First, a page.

Donald Trump’s trans-Atlantic strategy seems to be to make Europe crater again. The first transition call with European Union officials that began with the question of which country would leave next was no faux pas. Trump’s likely ambassador to the European Union, Ted Malloch, has likened the EU to the Soviet Union, adding “maybe there is another union that needs a little taming.” He also said he would “short the euro.” And then Peter Navarro, the head of the president’s new National Trade Council, indulged in accusations of currency manipulation ― not against the pegged Chinese yuan, but the free-floating euro.
The new administration’s mood permeates the commentariat: following a harrowing 2016, most observers approach 2017’s minefield of European elections with PTSD (Post-Trump Stress Disorder). Whether it is in the Netherlands, France or Italy, they see populism coming to power everywhere. Similarly, Brexit supporters ― including several within Theresa May’s cabinet ― not so secretly hope for a new European crisis to vindicate Britain’s electorate, without the difficulties inherent in leaving the world’s largest market.
And yet, the cumulative outcome of this year’s European elections will most likely vindicate the electoral center. The immediate future looks more consistent with a framework of a “reverse domino” against populism rather than the stuff of Steve Bannon’s dreams.
Despite the press coverage, the Netherlands’s March election is unlikely to propel Geert Wilders’s extremist Freedom Party to power. True, the so-called “Dutch Donald Trump” has surged in popularity since the refugee crisis, but his numbers have begun to shift downward as the election approaches. Prime Minister Mark Rutte has become tougher on immigration, threatening Wilders’s key electoral promise. To be fair, there is not much else ― the party’s full program fits on a single page. Even if Wilders were to come ahead, other relevant parties will not join a coalition that includes his extremist, xenophobic Freedom Party; they have all vowed to avoid it. So a new term for Rutte is more likely than not.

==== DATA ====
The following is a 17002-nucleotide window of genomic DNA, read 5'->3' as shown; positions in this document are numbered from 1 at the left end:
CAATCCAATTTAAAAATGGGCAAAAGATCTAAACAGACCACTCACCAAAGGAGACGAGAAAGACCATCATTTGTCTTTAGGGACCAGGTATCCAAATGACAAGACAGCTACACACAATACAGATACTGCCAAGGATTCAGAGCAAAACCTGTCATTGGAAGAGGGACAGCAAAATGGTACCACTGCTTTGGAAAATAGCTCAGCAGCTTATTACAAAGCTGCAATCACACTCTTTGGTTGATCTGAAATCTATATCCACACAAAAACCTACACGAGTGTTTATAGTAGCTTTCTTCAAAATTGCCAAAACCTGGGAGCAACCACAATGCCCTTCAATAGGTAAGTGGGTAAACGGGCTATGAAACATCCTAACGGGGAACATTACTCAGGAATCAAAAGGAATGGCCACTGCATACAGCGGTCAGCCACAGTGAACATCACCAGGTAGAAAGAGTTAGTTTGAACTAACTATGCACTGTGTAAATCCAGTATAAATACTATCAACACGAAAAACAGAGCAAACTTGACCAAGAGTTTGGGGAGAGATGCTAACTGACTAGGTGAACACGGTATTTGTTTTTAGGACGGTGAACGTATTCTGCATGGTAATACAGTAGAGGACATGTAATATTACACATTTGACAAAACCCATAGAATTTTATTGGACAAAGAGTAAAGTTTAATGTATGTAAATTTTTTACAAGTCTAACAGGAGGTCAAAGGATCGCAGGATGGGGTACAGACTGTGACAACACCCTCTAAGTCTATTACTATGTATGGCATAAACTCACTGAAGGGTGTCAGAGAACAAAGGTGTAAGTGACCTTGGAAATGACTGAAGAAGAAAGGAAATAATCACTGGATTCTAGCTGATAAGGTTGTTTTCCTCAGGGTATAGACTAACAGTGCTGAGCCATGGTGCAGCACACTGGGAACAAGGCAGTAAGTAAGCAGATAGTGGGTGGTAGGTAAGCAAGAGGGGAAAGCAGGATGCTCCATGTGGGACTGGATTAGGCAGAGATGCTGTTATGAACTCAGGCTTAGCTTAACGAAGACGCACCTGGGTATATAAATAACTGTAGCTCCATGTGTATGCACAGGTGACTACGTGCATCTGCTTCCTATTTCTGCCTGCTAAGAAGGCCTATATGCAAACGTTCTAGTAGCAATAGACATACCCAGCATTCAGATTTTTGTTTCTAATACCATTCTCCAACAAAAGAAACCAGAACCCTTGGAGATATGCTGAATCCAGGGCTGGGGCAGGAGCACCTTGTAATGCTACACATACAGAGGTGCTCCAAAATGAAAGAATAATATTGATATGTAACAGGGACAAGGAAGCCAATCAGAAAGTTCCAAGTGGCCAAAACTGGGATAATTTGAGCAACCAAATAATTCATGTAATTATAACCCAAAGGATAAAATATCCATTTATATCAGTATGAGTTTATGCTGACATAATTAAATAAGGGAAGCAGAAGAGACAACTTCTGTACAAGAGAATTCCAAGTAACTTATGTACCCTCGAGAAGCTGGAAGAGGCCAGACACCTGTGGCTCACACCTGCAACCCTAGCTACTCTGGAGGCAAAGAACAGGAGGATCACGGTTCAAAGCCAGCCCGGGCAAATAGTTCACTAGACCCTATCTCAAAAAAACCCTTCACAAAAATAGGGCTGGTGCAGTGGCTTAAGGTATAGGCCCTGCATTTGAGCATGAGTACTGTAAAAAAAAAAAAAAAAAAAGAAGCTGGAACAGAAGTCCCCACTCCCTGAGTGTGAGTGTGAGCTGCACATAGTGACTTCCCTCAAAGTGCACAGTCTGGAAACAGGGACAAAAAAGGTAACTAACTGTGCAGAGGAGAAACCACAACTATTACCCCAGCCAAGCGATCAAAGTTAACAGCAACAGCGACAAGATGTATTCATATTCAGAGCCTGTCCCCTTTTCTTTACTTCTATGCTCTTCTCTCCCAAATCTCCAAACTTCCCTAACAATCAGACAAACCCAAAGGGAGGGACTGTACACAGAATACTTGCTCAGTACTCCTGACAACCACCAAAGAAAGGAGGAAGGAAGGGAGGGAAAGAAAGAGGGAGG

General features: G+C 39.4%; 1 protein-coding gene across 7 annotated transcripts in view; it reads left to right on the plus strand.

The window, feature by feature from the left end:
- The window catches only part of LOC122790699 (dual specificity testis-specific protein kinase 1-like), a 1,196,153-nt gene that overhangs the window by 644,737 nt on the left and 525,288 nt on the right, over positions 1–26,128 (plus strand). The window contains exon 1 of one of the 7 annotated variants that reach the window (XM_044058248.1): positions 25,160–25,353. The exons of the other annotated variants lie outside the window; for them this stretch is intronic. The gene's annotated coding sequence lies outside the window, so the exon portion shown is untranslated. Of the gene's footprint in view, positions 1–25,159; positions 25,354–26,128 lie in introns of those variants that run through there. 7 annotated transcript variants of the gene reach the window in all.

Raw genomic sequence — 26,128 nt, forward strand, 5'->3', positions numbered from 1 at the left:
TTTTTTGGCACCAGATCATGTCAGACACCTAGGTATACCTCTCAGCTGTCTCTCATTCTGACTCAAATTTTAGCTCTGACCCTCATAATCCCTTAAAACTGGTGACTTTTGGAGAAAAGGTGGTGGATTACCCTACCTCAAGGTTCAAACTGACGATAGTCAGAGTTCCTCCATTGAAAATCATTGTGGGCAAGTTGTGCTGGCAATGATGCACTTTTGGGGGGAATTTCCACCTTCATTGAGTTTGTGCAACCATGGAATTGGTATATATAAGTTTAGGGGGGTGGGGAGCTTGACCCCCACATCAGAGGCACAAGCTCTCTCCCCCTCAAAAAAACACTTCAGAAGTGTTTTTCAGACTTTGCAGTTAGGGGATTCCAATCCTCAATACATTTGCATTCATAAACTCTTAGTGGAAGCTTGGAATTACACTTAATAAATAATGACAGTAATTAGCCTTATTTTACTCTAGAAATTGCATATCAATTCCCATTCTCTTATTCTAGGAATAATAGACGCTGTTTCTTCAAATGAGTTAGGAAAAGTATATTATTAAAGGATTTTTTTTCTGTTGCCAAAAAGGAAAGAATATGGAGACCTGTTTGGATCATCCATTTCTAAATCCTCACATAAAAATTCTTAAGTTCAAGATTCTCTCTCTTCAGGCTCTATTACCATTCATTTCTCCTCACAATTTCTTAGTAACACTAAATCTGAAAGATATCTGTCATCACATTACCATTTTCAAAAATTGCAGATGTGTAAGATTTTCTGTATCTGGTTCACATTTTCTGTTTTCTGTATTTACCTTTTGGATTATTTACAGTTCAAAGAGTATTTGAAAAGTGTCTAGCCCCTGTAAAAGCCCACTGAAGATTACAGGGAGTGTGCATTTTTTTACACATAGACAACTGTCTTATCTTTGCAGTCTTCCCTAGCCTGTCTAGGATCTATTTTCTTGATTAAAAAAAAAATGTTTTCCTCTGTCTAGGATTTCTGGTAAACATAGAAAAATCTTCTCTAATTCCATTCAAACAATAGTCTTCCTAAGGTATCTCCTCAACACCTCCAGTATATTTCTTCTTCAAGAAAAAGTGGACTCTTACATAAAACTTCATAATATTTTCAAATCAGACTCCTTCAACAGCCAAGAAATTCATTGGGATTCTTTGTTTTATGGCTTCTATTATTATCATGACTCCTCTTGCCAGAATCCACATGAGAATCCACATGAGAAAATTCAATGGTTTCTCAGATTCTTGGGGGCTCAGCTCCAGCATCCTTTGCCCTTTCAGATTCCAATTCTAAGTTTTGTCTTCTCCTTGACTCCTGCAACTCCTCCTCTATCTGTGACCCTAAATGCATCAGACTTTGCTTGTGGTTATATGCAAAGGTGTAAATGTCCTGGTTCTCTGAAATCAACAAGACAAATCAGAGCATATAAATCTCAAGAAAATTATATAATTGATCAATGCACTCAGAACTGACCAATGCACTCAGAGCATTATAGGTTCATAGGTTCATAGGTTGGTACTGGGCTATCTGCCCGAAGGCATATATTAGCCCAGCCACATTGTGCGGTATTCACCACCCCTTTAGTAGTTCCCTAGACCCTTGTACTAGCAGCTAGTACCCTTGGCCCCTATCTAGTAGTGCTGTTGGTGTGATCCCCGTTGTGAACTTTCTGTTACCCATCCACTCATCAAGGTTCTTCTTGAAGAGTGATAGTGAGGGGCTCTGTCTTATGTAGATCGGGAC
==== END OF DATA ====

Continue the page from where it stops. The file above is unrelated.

Shortly after the Dutch election comes the main course of 2017: France. If you go by the Anglo-American press (and the Kremlin-sponsored echo chamber), it would seem like Marine Le Pen and her National Front will crown a triptych of spectacular populist victories that began with Brexit and continued with Trump. But the reality is that Le Pen is nowhere closer to the presidency than her father was 15 years ago, when he reached the second round of the French presidential elections, only to be humiliated by Jacques Chirac.
For months, it has been clear Le Pen is likely to win the first round, thus qualifying for the ballotage. This is because she will run with a devoted base in an atomized field with at least six other candidates. But in a second round against only one other candidate, she is running miles behind. Every single other plausible candidate would beat her. Moreover, her approval ceiling is below her father’s was in 2002.